23 March 2007

Phenomenal Woman

by Maya Angelou

Pretty women wonder where my secret lies
I'm not cute or built to suit a model's fashion size
But when I start to tell them
They think I'm telling lies.
I say
It's in the reach of my arms
The span of my hips
The stride of my steps
The curl of my lips.
I'm a woman
Phenomenal woman
That's me.

I walk into a room
Just as cool as you please
And to a man
The fellows stand or
Fall down on their knees
Then they swarm around me
A hive of honey bees.
I say
It's the fire in my eyes
And the flash of my teeth
The swing of my waist
And the joy in my feet.
I'm a woman
Phenomenal woman
That's me.

Men themselves have wondered
What they see in me
They try so much
But they can't touch
My inner mystery.
When I try to show them
They say they still can't see.
I say
It's in the arch of my back
The sun of my smile
The ride of my breasts
The grace of my style.
I'm a woman
Phenomenal woman
That's me.

Now you understand
Just why my head's not bowed
I don't shout or jump about
Or have to talk real loud
When you see me passing
It ought to make you proud.
I say
It's in the click of my heels
The bend of my hair
The palm of my hand
The need for my care.
'Cause I'm a woman
Phenomenal woman
That's me.

06 March 2007

Korea Week One Done!

I don't even know where to start... So ummm... Well I'll just try!

Thursday was a national holiday here. It is called March First day. They celebrate the March First Movement. " The March First Movement, or the Samil Movement, was one of the earliest displays of the Korean independence movements during the Japanese occupation of Korea. The name refers to an event that occurred on 1 March 1919, hence the movement's name (literally meaning "Three-One Movement" in Korean). It is also sometimes referred to as the Mansei Demonstrations. " Google it for more information! :) We had the day off of school and work. So we took the chance to go and explore. We traveled to the closest "large" city Cheonon. At the bus station a young boy came up to us and said "Hello!" We of course all giggled and started talking to him. He was headed to the museum we were heading to, so he followed along and we basically adopted him for the day. At first he was showing off all the time and getting a little obnoxious, but as he settled down we became quite fond of him. One of the guys with us, Oscar, speaks some Korean so the boy would talk to him a lot. Pretty soon Oscar was holding his things in his backpack and looking around to make sure we hadn't lost him. We called him his son and he kept clarifying that that was NOT the case. We had fun with him and were glad he adopted us.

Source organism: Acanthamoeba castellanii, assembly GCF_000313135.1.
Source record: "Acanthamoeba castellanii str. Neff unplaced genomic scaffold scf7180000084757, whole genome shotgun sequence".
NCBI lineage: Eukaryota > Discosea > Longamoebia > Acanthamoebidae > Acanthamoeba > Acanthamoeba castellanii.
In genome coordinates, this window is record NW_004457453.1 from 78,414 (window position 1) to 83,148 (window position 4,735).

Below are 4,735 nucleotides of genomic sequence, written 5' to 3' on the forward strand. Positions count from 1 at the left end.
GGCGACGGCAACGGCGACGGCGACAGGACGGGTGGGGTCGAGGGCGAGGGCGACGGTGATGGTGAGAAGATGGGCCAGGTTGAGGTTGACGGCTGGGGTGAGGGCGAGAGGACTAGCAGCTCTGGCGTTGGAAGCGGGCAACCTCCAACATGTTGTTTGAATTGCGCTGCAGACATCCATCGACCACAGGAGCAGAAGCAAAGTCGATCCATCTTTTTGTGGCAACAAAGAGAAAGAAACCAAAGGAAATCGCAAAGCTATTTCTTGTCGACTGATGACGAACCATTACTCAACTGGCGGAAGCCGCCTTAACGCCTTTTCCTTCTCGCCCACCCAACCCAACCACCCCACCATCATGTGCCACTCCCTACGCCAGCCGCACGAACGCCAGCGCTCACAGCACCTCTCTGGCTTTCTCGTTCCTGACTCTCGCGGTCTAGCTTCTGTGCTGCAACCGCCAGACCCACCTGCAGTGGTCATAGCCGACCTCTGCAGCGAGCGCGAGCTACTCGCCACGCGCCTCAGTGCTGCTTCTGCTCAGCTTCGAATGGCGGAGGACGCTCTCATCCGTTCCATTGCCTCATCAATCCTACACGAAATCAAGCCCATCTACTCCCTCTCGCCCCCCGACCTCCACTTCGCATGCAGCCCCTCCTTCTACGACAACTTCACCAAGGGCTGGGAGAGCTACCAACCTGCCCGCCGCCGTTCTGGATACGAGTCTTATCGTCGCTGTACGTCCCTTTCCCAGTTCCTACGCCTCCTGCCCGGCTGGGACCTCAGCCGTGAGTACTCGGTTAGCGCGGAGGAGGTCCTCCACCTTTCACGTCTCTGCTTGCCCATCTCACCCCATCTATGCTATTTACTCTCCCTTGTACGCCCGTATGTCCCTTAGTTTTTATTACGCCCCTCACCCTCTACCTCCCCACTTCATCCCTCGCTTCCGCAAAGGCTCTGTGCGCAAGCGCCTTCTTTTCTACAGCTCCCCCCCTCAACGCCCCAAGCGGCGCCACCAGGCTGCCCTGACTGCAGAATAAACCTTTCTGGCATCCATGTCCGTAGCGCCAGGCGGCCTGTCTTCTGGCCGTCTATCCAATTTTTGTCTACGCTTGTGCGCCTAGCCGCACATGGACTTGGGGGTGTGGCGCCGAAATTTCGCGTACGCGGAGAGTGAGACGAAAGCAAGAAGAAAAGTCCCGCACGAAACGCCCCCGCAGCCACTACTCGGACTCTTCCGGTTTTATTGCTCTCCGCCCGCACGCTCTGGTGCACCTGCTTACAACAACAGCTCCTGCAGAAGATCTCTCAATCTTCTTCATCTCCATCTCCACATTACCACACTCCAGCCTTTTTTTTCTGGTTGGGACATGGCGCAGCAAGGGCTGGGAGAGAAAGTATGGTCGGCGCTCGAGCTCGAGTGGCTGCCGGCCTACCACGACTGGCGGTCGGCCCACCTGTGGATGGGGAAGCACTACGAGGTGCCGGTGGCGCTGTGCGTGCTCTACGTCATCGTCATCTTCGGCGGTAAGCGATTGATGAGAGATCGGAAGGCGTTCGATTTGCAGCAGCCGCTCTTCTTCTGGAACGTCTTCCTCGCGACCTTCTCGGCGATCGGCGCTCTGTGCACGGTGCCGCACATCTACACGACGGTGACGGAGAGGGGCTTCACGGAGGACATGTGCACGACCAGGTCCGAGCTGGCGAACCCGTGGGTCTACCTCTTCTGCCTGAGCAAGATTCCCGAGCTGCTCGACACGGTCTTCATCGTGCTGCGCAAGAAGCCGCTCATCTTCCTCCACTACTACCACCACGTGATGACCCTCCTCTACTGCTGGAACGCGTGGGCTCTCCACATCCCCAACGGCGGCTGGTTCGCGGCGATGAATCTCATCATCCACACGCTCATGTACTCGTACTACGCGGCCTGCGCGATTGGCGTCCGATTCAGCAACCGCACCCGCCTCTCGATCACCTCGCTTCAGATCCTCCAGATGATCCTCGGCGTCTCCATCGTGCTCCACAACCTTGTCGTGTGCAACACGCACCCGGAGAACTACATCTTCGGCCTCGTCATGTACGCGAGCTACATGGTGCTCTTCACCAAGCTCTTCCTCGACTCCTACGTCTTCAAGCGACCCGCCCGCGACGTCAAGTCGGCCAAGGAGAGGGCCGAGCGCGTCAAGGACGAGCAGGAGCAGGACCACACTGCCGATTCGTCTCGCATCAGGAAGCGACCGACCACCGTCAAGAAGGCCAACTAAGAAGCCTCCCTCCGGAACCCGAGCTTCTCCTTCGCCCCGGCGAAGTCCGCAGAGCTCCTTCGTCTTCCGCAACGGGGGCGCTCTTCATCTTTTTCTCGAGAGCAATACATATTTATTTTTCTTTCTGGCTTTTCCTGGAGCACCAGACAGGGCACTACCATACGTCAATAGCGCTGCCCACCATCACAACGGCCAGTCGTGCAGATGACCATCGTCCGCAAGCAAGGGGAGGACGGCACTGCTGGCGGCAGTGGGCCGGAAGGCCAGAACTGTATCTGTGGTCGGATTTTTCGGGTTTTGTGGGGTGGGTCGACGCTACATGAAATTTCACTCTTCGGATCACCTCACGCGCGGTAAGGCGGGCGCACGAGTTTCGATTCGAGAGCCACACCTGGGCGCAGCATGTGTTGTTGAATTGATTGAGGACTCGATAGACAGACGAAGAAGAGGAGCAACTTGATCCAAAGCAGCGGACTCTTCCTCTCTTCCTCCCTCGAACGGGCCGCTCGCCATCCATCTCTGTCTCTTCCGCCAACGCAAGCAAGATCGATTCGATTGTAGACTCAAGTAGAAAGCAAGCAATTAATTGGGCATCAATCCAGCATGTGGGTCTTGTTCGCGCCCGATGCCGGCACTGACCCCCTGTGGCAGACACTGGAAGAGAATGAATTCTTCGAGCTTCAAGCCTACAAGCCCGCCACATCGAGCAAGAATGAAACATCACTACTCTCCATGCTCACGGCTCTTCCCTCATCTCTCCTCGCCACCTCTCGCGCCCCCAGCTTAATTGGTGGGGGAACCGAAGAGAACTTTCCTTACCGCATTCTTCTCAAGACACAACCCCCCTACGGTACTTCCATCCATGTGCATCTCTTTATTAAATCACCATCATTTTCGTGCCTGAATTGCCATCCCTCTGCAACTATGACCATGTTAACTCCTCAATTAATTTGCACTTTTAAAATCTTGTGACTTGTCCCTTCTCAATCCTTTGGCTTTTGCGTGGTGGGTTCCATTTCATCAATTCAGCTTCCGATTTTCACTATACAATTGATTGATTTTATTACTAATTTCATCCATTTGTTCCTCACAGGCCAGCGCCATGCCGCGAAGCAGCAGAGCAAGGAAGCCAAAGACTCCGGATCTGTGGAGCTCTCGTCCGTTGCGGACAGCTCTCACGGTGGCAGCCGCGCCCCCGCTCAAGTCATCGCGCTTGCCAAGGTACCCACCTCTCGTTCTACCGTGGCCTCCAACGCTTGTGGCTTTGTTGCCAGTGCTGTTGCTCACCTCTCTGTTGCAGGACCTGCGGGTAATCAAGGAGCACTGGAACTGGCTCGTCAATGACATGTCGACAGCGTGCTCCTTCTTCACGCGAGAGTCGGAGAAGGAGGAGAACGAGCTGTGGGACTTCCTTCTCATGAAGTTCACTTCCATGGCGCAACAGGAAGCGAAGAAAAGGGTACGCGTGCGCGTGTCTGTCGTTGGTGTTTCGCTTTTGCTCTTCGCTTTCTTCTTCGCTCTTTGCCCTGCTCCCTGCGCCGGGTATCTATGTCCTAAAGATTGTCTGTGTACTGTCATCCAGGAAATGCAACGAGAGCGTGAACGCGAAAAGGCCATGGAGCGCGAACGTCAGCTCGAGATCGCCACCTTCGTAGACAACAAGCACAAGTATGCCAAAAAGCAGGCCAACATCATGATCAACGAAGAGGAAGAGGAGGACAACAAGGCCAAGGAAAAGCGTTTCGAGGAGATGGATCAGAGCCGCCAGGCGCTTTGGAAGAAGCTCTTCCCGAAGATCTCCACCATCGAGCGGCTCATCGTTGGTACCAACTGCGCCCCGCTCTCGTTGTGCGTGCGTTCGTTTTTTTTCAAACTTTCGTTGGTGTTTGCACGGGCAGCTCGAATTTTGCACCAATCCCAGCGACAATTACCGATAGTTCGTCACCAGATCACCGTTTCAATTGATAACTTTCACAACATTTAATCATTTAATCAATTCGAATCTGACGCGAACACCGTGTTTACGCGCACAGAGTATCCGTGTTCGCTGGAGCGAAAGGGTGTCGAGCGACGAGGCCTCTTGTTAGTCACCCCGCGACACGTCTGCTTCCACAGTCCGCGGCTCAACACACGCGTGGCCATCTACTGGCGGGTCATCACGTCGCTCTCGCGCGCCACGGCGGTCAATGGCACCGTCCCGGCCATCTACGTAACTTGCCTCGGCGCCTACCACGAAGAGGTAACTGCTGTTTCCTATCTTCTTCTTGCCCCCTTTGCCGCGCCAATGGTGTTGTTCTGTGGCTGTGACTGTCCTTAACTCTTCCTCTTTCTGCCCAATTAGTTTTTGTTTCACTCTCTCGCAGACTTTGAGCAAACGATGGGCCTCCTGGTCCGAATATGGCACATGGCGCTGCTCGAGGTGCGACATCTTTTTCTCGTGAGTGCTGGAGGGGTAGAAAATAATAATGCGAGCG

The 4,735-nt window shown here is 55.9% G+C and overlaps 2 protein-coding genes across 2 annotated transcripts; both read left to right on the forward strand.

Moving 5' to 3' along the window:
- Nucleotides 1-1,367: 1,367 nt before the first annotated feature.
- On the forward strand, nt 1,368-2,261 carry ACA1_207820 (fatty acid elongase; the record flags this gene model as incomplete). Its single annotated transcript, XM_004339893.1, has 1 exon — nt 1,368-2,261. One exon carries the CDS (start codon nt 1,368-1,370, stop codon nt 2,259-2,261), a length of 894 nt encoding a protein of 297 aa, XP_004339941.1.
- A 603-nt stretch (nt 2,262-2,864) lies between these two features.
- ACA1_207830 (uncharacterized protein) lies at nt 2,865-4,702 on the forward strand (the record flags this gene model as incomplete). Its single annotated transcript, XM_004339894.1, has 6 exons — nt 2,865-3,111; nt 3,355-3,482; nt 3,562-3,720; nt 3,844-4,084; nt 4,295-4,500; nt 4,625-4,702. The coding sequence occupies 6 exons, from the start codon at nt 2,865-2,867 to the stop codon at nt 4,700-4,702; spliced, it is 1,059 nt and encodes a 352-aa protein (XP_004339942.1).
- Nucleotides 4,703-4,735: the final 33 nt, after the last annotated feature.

Outside the museum they were having a ceremony to commemorate the holiday. It was beautiful! They read the proclamation of the protesting women from 1919 and let off balloons and waved Korean flags. I have a million pictures and they will be available to the waiting public soon. ;) There were kids everywhere so I was enjoying myself! I love these Asian babies... LOVE them!